48 BC: Caesar defeats Pompey at the Battle of Pharsalus. That same year Pompey is assassinated by officials of Egypt’s Ptolemy XIII.
45 BC: Julius Caesar rises to become the first dictator of the Rome, bringing an end to the Roman Republic.
44 BC: Julius Caesar is assassinated by Marcus Brutus, Gaius Cassius, and other allies of those two senators that wanted the return of the Roman Republic.
43 BC: The Second Triumvirate is formed among Octavian (later emperor Augustus), Julius Caesar’s adopted son, Mark Antony and Marcus Lepidus.
42 BC: Julius Caesar’s supporters – i.e. the Second Triumvirate – defeat the men who assassinated Julius Caesar, i.e. Brutus and Cassius, at Philippi in Macedonia.
36 BC: One of triumvirs in the Second Triumvirate, Lepidus, is forced into exile, and his lands and offices are given to Octavian.
31 BC: Octavian defeats Mark Antony and his ally/wife Cleopatra VII of Ptolemaic Egypt at the Battle of Actium.
30 BC: Antony and Cleopatra seek refuge in Alexandria, Egypt, before both committing suicide.
Roman Empire (27 BC – 476 AD)
27 BC: Julius Caesar’s grandson and adopted son/heir Augustus (also known as Octavian or Gaius Octavianus) becomes the ruler of Rome, i.e. “Princeps”.
14 AD: Caesar Augustus dies.
68 AD: Servius Sulpicisu Galba becomes emperor following Nero’s suicide. He is the first emperor in the Year of the Four Emperors, which marks the beginning of the Flavian dynasty (66 AD – 96 AD).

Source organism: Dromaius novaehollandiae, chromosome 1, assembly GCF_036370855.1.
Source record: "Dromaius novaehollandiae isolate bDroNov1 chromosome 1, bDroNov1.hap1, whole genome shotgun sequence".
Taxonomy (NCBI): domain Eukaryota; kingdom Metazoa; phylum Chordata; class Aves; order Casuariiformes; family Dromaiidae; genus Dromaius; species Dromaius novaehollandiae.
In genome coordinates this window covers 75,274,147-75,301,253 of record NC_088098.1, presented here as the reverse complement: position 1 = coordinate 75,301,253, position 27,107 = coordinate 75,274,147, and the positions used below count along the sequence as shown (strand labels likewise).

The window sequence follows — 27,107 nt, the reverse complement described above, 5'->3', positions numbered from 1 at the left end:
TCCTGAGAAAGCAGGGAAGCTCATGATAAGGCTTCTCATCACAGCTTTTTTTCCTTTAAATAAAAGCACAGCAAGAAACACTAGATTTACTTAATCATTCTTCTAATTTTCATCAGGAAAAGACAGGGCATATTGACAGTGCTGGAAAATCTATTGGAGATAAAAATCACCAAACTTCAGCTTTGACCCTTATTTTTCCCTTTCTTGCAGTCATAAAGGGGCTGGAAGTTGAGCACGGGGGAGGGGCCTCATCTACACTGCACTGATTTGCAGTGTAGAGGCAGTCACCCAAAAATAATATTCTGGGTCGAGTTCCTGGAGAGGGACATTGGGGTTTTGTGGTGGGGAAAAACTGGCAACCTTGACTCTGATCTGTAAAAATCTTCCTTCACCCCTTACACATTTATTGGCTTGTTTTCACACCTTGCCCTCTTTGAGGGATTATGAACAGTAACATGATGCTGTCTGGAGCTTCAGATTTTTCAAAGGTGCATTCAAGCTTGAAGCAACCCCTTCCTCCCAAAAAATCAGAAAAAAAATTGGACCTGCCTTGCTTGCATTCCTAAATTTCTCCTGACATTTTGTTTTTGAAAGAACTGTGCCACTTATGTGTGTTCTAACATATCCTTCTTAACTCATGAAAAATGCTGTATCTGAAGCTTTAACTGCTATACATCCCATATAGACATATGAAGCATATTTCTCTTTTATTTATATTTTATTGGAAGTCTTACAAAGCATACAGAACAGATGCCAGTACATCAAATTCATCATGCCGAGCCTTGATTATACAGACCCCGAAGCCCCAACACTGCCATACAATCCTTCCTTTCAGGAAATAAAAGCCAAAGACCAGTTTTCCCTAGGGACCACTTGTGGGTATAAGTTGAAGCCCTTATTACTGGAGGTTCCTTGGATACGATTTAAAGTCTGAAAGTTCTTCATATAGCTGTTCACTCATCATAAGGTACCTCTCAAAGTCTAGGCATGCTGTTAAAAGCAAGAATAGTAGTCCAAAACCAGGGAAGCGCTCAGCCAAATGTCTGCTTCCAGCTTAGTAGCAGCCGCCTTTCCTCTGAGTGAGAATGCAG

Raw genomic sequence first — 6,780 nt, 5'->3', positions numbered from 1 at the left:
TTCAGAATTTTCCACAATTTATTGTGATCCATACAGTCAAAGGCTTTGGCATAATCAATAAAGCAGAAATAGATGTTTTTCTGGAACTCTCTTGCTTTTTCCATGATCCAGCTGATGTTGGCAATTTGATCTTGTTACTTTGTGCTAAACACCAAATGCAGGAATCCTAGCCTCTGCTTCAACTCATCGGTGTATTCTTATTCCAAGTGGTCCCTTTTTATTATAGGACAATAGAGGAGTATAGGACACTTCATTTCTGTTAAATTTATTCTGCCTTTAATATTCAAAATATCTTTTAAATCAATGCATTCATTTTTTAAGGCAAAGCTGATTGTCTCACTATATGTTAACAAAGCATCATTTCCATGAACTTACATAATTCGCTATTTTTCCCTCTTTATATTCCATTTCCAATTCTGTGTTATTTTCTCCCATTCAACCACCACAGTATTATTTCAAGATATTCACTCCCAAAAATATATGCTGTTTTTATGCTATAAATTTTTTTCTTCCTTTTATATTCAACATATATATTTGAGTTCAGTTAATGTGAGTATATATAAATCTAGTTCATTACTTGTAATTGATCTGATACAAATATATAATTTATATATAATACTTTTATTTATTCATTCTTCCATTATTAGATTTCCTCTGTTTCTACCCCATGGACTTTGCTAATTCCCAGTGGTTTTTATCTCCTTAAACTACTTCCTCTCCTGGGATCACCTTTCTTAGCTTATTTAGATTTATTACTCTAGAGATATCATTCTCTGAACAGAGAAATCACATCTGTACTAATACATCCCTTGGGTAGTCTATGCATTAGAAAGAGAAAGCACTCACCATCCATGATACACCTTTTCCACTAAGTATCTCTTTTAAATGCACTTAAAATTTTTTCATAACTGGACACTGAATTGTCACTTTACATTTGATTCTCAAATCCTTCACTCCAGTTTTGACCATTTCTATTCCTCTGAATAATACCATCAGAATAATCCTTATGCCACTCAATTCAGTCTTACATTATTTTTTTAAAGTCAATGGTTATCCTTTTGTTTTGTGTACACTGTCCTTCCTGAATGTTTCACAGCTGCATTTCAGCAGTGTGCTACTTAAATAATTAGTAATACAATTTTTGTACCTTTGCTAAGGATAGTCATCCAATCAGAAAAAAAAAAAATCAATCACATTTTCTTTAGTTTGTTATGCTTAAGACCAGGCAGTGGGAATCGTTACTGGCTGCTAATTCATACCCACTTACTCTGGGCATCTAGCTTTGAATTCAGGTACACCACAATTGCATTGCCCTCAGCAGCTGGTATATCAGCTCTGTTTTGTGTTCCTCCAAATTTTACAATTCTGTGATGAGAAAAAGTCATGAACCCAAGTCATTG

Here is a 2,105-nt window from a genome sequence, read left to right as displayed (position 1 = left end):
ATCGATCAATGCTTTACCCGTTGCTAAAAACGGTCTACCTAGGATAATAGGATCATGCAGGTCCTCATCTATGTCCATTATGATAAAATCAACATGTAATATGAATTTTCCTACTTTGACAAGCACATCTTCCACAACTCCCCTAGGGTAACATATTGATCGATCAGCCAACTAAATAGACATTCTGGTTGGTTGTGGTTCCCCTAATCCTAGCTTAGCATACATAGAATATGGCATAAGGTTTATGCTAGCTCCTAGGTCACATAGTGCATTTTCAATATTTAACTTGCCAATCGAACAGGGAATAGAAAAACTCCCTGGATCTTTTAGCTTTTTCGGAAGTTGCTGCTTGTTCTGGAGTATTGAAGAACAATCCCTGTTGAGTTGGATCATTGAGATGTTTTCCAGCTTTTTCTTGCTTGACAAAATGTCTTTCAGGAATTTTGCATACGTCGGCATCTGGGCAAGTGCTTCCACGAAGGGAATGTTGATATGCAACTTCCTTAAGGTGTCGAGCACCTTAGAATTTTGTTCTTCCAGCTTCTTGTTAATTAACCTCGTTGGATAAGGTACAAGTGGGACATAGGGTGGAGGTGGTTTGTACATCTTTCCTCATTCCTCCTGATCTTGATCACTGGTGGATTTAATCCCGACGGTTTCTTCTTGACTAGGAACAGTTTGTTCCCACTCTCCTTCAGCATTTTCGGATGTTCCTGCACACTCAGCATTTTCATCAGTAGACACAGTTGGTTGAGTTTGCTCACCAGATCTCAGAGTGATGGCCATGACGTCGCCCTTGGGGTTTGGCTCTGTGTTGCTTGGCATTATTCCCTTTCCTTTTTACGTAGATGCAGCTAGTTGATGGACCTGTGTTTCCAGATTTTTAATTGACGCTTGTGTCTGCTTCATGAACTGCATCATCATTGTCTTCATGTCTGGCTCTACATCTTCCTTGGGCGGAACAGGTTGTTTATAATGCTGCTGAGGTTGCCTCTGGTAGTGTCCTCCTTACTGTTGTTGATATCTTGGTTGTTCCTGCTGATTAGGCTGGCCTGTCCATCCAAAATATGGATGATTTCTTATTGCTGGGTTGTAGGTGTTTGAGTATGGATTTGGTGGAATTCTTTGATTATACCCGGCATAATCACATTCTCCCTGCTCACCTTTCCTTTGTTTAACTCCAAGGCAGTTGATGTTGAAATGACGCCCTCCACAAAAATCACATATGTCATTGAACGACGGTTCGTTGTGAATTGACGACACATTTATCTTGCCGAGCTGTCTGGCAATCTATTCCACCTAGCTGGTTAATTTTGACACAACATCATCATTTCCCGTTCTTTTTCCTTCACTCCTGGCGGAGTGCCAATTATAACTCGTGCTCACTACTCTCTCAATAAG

69 AD – 79 AD: The Year of the Four Emperors continues with the reigns of Otho, Vitellius, and Vespasian.
80 AD: Rome’s 50,000-seater Colosseum is built.
121 AD: Rome, under Emperor Hadrian, builds the Hadrian Wall across northern England to prevent the barbarians from running wild into its territories.
306 AD: Rome has a new emperor in the person of Constantine (also known as Constantine the Great). The emperor will convert to Christianity in his lifetime.
380 AD: Emperor Theodosius I makes Christianity the official religion of the empire.
395 AD: Rome is partitioned into two blocks – the Western Roman Empire and the Eastern Roman Empire (the Byzantine Empire), which is based in Constantinople (modern day Istanbul).
410 AD: The Visigoths pillage and burn Rome as the once mighty empire begins to decline.
476 AD: The generally accepted year in which the Western Roman Empire ended. Rome’s last emperor suffers a huge defeat at the hands of German Goth Odoacer.
1453 AD: The Eastern Roman Empire folds up as its capital Constantinople is overrun by the Ottoman Empire.
Other interesting facts
According to historian Livy, Lucius Tarquinius Superbus, also known as Tarquin the Proud, was either the son or grandson of Lucius Tarquinius Priscus, Rome’s fifth king. For the murder of his predecessor and misuse of the public coffers, King Tarquinius was overthrown in an uprising led by Lucius Junius Brutus.
In some accounts, Tullus Hostilius was struck by Jupiter after he had angered the Roman god. Other accounts say that he succumbed to a plague.
There was a one-year interregnum (716-715 BC), i.e. a period between the reign of Romulus and Numa Pompilius (753-673 BC).
Numa Pompilius (753-673 BC), the second king of Rome, made a number of contributions to the society, including creating the Vestal Virgins, the Roman calendar, cults of Romulus, Mars and Jupiter, and the office of pontifex maximus (office of the chief high priest).
FACT CHECK: At worldhistoryedu.com, we strive for utmost accuracy and objectivity. But if you come across something that doesn’t look right, don’t hesitate to leave a comment below.